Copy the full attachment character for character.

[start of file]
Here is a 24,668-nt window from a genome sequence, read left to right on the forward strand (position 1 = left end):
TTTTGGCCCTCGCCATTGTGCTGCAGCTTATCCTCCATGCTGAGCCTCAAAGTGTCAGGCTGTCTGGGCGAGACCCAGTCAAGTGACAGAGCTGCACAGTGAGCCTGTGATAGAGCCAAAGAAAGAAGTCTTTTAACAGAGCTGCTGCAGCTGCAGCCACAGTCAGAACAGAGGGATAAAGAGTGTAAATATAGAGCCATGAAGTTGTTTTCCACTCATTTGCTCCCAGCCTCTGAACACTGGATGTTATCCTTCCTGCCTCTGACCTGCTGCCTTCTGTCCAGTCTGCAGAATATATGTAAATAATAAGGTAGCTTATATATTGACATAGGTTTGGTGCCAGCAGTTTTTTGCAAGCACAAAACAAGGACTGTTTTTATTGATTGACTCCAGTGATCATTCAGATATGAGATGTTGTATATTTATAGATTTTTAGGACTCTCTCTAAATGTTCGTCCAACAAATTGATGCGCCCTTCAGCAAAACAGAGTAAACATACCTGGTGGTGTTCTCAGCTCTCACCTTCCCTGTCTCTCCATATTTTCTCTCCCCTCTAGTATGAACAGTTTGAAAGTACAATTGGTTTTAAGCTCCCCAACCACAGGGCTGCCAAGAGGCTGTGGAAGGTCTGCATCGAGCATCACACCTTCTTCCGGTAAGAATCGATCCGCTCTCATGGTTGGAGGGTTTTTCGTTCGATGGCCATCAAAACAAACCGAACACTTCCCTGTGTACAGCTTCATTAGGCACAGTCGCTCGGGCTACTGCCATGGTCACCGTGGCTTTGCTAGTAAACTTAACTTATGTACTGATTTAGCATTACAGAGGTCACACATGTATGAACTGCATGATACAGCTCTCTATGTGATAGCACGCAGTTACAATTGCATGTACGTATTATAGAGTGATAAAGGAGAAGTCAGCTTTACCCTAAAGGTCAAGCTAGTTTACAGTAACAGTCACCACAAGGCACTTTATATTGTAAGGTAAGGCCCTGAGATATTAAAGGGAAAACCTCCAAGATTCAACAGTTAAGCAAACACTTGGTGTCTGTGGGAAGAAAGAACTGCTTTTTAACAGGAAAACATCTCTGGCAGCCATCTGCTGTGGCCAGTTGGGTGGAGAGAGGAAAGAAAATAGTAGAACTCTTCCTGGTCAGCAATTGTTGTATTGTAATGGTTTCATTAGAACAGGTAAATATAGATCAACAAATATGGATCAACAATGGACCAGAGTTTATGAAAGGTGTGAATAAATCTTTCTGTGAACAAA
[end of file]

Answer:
Here is a 24,668-nt window from a genome sequence, read left to right on the forward strand (position 1 = left end):
TTTTGGCCCTCGCCATTGTGCTGCAGCTTATCCTCCATGCTGAGCCTCAAAGTGTCAGGCTGTCTGGGCGAGACCCAGTCAAGTGACAGAGCTGCACAGTGAGCCTGTGATAGAGCCAAAGAAAGAAGTCTTTTAACAGAGCTGCTGCAGCTGCAGCCACAGTCAGAACAGAGGGATAAAGAGTGTAAATATAGAGCCATGAAGTTGTTTTCCACTCATTTGCTCCCAGCCTCTGAACACTGGATGTTATCCTTCCTGCCTCTGACCTGCTGCCTTCTGTCCAGTCTGCAGAATATATGTAAATAATAAGGTAGCTTATATATTGACATAGGTTTGGTGCCAGCAGTTTTTTGCAAGCACAAAACAAGGACTGTTTTTATTGATTGACTCCAGTGATCATTCAGATATGAGATGTTGTATATTTATAGATTTTTAGGACTCTCTCTAAATGTTCGTCCAACAAATTGATGCGCCCTTCAGCAAAACAGAGTAAACATACCTGGTGGTGTTCTCAGCTCTCACCTTCCCTGTCTCTCCATATTTTCTCTCCCCTCTAGTATGAACAGTTTGAAAGTACAATTGGTTTTAAGCTCCCCAACCACAGGGCTGCCAAGAGGCTGTGGAAGGTCTGCATCGAGCATCACACCTTCTTCCGGTAAGAATCGATCCGCTCTCATGGTTGGAGGGTTTTTCGTTCGATGGCCATCAAAACAAACCGAACACTTCCCTGTGTACAGCTTCATTAGGCACAGTCGCTCGGGCTACTGCCATGGTCACCGTGGCTTTGCTAGTAAACTTAACTTATGTACTGATTTAGCATTACAGAGGTCACACATGTATGAACTGCATGATACAGCTCTCTATGTGATAGCACGCAGTTACAATTGCATGTACGTATTATAGAGTGATAAAGGAGAAGTCAGCTTTACCCTAAAGGTCAAGCTAGTTTACAGTAACAGTCACCACAAGGCACTTTATATTGTAAGGTAAGGCCCTGAGATATTAAAGGGAAAACCTCCAAGATTCAACAGTTAAGCAAACACTTGGTGTCTGTGGGAAGAAAGAACTGCTTTTTAACAGGAAAACATCTCTGGCAGCCATCTGCTGTGGCCAGTTGGGTGGAGAGAGGAAAGAAAATAGTAGAACTCTTCCTGGTCAGCAATTGTTGTATTGTAATGGTTTCATTAGAACAGGTAAATATAGATCAACAAATATGGATCAACAATGGACCAGAGTTTATGAAAGGTGTGAATAAATCTTTCTGTGAACAAA